Before, I mentioned that you’ll hear dialogue from passengers while playing. For instance, they’ll greet and say goodbye when entering/exiting, comment on the weather (such as if it’s hot or raining), compliment a new bus if you just purchased one, and of course talk to each other. Some of the lines are completely random, such as passengers exclaiming that they’ve seen a U.F.O. There’s also a fake TV drama show that seemingly the whole town is obsessed with, and you’ll constantly hear people chattering about it. These lines of dialogue also tend to also break the fourth wall quite often. For instance, you’ll occasionally hear someone say something like, “Yeah, some strange dialogue just to fill the silence” or “Sometimes, I feel like life is just one big simulation.” Some of these lines can be kind of funny due to their absurdity, but it gets annoying after a while. This is due to the same lines being used over and over again, even if it’s from different voice actors. In fact, repetition is a common theme throughout Bus Simulator 18.
Repetition can be found throughout Bus Simulator 18, and that’s a bit of an issue.
I brought up the point before about there being a lack of variation in the passenger character models, in addition to the repetitive dialogue. Repetition is also present in the AI traffic, where you’ll constantly see the same vehicles littered throughout the environment. The way they move also seems rather scripted, and the animations aren’t particularly smooth. The gameplay experience itself is also repetitive, but that’s a point I want to revisit. As for the overall presentation, it’s still pretty decent despite the lack of variation in the aforementioned areas.
The interior and exterior designs of each bus model is really well done. The scenery is also decent, albeit nothing exceptionally detailed. But, it does feel like there’s life in the city. You’ll see NPCs walking around, in addition to the AI traffic. The type of activity you’ll see will also change depending on environmental conditions. For instance, driving at night will result in less foot and vehicle traffic. Holidays will result in more passengers taking the bus. When it’s raining, you’ll see some NPCs carrying umbrellas and others running to try and get out of the rain. It’s little things like that which do emphasize Still Alive Studio’s great attention to detail.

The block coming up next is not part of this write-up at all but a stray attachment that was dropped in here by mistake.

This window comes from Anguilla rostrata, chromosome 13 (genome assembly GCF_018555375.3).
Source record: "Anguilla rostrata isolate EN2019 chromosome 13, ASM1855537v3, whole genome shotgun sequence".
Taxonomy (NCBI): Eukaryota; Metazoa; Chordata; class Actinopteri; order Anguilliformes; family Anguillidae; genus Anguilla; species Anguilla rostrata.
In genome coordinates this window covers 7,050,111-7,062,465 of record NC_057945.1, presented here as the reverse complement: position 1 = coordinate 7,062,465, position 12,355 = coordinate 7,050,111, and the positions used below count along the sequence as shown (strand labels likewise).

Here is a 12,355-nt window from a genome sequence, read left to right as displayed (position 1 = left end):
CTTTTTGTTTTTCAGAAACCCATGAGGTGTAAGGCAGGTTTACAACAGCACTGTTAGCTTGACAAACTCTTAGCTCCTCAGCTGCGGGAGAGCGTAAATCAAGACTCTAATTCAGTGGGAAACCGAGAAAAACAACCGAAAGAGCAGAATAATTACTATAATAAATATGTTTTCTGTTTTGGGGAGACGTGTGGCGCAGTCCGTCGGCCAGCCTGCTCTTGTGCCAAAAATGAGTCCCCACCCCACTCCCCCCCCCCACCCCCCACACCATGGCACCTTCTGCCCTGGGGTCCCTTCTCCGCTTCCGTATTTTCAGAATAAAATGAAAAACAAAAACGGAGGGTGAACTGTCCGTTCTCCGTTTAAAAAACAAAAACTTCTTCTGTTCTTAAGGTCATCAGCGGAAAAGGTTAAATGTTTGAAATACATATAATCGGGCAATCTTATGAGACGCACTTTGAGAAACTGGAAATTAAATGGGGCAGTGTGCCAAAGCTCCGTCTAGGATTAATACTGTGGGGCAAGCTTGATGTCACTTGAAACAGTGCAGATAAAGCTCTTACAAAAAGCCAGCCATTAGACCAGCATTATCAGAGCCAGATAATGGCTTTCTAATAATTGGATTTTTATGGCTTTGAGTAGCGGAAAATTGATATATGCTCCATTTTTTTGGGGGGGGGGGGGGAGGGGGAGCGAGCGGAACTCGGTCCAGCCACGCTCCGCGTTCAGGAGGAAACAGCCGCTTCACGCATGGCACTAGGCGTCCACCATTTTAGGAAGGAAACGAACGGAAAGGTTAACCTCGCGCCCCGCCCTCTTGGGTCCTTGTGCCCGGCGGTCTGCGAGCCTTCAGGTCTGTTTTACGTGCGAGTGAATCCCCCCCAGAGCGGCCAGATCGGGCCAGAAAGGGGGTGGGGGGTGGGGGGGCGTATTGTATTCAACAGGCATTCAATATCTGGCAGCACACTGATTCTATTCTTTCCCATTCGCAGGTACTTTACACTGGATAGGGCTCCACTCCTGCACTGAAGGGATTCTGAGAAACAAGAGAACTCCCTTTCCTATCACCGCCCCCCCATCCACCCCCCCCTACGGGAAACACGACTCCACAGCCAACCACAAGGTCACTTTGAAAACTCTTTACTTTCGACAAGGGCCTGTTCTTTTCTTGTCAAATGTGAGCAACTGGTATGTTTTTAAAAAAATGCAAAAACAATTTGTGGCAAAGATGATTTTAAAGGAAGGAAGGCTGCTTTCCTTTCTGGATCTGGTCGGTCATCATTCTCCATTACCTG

The ambient sound is something else you’ll find to be surprisingly detailed. The bus will squeak and rattle as you pick up momentum, go over different road surfaces, and bounce over speed bumps. The engine sounds are also really well done, and the sound mixing is great. Opening the doors at a stop will increase the level of outside noise you’ll hear from other traffic and your own bus’ engine. The same thing happens if you open or close the driver window. Passengers at the back of a large bus will be harder to hear than those closer to you. Again, the little details are here and they definitely do count when you notice them.
— THE BOTTOM LINE —
There are some issues that need to be addressed, but this has the makings of a good simulator.
Bus Simulator 18 definitely makes a case for itself with its attention to detail and interactivity, all of which add to the level of immersion. But, it’s not a flawless experience. The lack of steering adjustment is a confusing omission, and the constant repetition also brings down the experience. Really, any simulator is repetitive, but there are certain aspects of this one that just gives a bit of an ‘off’ feeling. But, the aforementioned issues can be fixed in the future. One thing I definitely hope is fixed comes with performance optimization.
Bus Simulator 18 has some rather lofty system requirements, leaving those with lower-end machines in a tight spot. I have an entry-level gaming laptop (a Lenovo Y700) and its specs are just enough to get the game running, but it’s been one of the roughest’ experiences I’ve had on the machine.
The game typically runs at 30-40 FPS with several frame drops. Other folks have had similar issues on various types of machines. Still Alive definitely needs to optimize the game better. Being an Unreal Engine 4 title, it is capable of dishing out some pretty visual effects, but at the expense of performance on lower-end hardware. There are other titles in my library that are just as demanding but run smoother, so I would hope the developers can find a way to fix this.
Despite its issues, I think Bus Simulator 18 is a good step forward in the bus sim genre. It doesn’t have a lot of direct competition out there, but I hope this does not make Still Alive feel that it’s okay to just sit back and relax. Improvements can and should be made to the game, but even so, this is a decent experience.